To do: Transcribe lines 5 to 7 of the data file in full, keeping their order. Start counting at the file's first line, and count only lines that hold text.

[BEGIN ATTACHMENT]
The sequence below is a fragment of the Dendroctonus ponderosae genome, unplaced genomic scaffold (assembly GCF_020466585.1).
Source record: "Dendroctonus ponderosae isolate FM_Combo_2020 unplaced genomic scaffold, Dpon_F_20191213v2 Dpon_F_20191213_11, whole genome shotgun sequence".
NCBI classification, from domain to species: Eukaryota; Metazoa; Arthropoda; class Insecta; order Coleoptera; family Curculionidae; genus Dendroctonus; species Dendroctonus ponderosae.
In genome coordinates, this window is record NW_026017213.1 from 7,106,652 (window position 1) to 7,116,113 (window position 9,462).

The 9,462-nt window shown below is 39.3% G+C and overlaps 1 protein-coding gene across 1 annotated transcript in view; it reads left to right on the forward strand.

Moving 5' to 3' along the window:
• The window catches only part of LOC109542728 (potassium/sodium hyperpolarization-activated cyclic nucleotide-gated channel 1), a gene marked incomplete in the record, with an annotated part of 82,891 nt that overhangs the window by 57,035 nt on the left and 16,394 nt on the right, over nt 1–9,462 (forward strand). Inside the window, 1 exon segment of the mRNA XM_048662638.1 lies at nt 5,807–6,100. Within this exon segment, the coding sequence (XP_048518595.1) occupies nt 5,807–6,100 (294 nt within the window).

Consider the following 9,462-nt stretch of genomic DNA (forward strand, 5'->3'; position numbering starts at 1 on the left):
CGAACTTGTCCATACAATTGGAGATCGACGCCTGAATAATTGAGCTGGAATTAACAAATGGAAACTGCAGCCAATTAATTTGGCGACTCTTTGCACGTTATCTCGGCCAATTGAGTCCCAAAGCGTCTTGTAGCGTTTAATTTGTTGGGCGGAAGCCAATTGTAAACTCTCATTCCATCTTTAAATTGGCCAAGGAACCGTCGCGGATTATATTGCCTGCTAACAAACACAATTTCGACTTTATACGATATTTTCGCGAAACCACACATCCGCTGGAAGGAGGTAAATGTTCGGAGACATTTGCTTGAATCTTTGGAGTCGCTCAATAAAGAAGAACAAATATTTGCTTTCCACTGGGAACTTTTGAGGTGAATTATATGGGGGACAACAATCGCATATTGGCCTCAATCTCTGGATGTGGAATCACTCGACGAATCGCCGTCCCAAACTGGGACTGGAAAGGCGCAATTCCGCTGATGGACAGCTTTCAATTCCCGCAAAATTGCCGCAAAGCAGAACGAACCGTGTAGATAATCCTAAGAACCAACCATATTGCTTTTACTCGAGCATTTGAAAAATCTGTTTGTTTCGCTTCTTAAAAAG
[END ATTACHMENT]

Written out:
The 9,462-nt window shown below is 39.3% G+C and overlaps 1 protein-coding gene across 1 annotated transcript in view; it reads left to right on the forward strand.

Moving 5' to 3' along the window:
• The window catches only part of LOC109542728 (potassium/sodium hyperpolarization-activated cyclic nucleotide-gated channel 1), a gene marked incomplete in the record, with an annotated part of 82,891 nt that overhangs the window by 57,035 nt on the left and 16,394 nt on the right, over nt 1–9,462 (forward strand). Inside the window, 1 exon segment of the mRNA XM_048662638.1 lies at nt 5,807–6,100. Within this exon segment, the coding sequence (XP_048518595.1) occupies nt 5,807–6,100 (294 nt within the window).